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1

The behaviour you're looking for is a special case: cp -R [-H|-L|-P] [-fip] source_file... target [This] form is denoted by two or more operands where the -R option is specified. The cp utility shall copy each file in the file hierarchy rooted in each source_file to a destination path named as follows: If target exists and names an existing ...


4

If you go back 15-20 years the power-of-2 math was sensible, as it did match up with the storage blocks as mentioned in other answers. Then we encounter the inertia factor where 'we always did it that way' kicks in. And the small difference between ^2 and ^10 never added up to much. Software providers used ^2 for convenience (and inertia), drive ...


3

If a particular storage medium uses allocation units of e.g. 1024 bytes, knowing that a file took 260K on disk would imply that it took 260 storage units. If instead the space were reported as 260k, it would be unclear whether that meant 253 storage units (259,072, rounded up to 260) or 254 storage units (260,096 bytes). The avoidance of such ambiguity was ...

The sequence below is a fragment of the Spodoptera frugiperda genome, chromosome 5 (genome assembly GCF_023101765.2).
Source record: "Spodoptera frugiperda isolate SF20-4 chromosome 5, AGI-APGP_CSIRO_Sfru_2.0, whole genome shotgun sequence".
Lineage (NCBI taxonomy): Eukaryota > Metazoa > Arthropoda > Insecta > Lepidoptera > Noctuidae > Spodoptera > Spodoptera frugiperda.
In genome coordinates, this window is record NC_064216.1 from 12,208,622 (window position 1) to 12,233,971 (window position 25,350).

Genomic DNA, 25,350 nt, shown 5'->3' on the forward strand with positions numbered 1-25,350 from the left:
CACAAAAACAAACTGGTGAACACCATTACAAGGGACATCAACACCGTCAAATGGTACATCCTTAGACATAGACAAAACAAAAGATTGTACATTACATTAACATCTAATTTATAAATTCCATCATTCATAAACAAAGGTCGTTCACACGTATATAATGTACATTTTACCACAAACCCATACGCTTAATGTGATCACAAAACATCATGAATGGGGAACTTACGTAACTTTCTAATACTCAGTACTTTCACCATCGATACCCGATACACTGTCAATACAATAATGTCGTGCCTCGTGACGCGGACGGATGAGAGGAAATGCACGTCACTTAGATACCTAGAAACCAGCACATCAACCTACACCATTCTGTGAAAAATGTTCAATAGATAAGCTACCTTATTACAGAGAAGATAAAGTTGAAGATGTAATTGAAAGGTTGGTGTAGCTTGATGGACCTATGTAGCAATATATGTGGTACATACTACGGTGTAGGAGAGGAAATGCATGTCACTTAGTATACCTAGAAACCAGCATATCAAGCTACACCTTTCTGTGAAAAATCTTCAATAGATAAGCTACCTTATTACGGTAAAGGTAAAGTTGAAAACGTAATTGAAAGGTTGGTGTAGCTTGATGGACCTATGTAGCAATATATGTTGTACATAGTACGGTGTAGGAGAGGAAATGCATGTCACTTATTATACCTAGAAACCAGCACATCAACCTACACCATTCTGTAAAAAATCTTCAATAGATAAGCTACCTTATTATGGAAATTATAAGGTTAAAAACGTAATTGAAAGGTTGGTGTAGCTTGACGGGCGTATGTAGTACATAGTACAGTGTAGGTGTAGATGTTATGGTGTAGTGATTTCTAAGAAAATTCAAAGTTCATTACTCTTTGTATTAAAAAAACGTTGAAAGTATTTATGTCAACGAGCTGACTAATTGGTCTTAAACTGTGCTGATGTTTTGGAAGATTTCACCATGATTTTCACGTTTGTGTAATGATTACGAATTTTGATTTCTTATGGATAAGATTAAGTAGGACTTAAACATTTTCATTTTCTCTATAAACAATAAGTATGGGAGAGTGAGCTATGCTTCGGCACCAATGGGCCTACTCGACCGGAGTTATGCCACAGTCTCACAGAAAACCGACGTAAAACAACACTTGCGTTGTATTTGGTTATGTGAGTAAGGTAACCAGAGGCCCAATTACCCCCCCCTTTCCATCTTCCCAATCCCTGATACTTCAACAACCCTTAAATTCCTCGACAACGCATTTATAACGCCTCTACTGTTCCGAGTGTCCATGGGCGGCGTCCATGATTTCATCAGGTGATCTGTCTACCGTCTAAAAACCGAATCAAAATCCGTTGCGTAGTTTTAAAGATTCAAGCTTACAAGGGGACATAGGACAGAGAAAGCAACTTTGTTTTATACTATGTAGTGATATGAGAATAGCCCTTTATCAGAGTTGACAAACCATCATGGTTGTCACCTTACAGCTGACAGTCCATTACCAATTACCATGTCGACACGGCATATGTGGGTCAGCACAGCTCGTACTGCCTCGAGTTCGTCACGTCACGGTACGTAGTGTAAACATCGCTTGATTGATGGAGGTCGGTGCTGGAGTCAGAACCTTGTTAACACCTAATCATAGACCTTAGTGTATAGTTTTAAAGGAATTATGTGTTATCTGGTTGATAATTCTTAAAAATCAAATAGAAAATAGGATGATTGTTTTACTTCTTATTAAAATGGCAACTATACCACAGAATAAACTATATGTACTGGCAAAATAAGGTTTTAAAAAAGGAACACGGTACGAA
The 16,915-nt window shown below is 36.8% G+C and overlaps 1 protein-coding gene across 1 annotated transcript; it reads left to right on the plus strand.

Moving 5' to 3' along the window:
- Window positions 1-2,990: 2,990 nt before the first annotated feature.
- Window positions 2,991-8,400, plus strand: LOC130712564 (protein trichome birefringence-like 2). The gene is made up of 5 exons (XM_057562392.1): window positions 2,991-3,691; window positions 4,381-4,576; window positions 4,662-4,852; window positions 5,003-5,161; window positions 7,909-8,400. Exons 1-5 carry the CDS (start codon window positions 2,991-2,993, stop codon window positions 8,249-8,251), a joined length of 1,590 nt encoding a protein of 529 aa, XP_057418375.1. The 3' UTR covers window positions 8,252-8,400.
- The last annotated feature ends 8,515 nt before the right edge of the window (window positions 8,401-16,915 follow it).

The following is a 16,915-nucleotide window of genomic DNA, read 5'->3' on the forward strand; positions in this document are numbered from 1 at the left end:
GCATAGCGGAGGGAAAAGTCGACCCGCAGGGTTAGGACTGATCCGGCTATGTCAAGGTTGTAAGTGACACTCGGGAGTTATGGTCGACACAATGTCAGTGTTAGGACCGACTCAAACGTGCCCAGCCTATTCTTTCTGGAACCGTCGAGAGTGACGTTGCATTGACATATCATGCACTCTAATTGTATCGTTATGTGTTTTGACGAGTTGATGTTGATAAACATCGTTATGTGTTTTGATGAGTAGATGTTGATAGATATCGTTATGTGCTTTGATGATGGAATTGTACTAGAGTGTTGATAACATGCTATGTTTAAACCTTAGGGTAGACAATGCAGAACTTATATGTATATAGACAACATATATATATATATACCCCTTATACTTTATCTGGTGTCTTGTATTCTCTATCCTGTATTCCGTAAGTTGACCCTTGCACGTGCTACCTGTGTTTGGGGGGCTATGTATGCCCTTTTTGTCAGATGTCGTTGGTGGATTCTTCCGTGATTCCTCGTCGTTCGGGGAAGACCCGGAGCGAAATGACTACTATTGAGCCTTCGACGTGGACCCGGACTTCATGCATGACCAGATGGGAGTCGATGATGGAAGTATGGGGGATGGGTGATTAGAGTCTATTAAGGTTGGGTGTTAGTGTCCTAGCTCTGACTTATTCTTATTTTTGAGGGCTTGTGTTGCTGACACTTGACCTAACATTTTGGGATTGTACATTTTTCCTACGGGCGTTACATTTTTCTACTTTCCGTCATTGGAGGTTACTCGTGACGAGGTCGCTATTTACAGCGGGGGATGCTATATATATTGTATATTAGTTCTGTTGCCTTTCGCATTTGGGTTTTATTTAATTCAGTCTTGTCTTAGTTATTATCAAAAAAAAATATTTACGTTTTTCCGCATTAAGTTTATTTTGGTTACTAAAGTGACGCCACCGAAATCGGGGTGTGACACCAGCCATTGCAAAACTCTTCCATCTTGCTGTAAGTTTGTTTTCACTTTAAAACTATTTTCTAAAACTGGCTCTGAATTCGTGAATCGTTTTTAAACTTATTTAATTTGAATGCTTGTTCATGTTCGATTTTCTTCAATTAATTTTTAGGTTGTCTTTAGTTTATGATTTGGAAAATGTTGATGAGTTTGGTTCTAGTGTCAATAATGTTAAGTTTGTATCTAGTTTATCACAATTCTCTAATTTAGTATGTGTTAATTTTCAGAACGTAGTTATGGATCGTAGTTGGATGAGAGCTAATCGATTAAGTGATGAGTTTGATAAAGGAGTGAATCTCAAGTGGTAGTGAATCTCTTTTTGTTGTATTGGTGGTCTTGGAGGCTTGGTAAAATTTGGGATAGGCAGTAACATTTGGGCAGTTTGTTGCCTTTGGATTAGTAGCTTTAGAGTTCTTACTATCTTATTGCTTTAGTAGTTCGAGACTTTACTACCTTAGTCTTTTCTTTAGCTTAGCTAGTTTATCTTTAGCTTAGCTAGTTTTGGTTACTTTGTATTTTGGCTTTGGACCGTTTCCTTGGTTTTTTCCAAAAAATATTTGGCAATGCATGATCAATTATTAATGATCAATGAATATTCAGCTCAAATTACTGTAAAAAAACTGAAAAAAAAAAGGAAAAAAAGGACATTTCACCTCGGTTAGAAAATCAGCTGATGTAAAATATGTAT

9

I speculate that this is due to storage manufacturers using the SI decimal prefixes near-universally. Further on in the manpage (assuming GNU df): SIZE is an integer and optional unit (example: 10M is 10*1024*1024). Units are K, M, G, T, P, E, Z, Y (powers of 1024) or KB, MB, ... (pow‐ ers of 1000). So 1K is 1024. In another GNU tool, dd, ...


0

Here's evidence of one that we just ran into on a live system: $ sudo ps axf -O wchan 31103 - R ? 00:00:00 /bin/bash /usr/local/bin/monitorcron taskA 31104 exit X ? 00:00:00 \_ [su]


0

The actual definition may have been a joke, keyboard shorthand, or obscure reference. Wikipedia has this: The name dd may be an allusion to the DD statement found in IBM's Job Control Language (JCL),[3] where the initials stand for "Data Description."[4] The command's syntax resembles the JCL statement more than it does other Unix commands, so the ...



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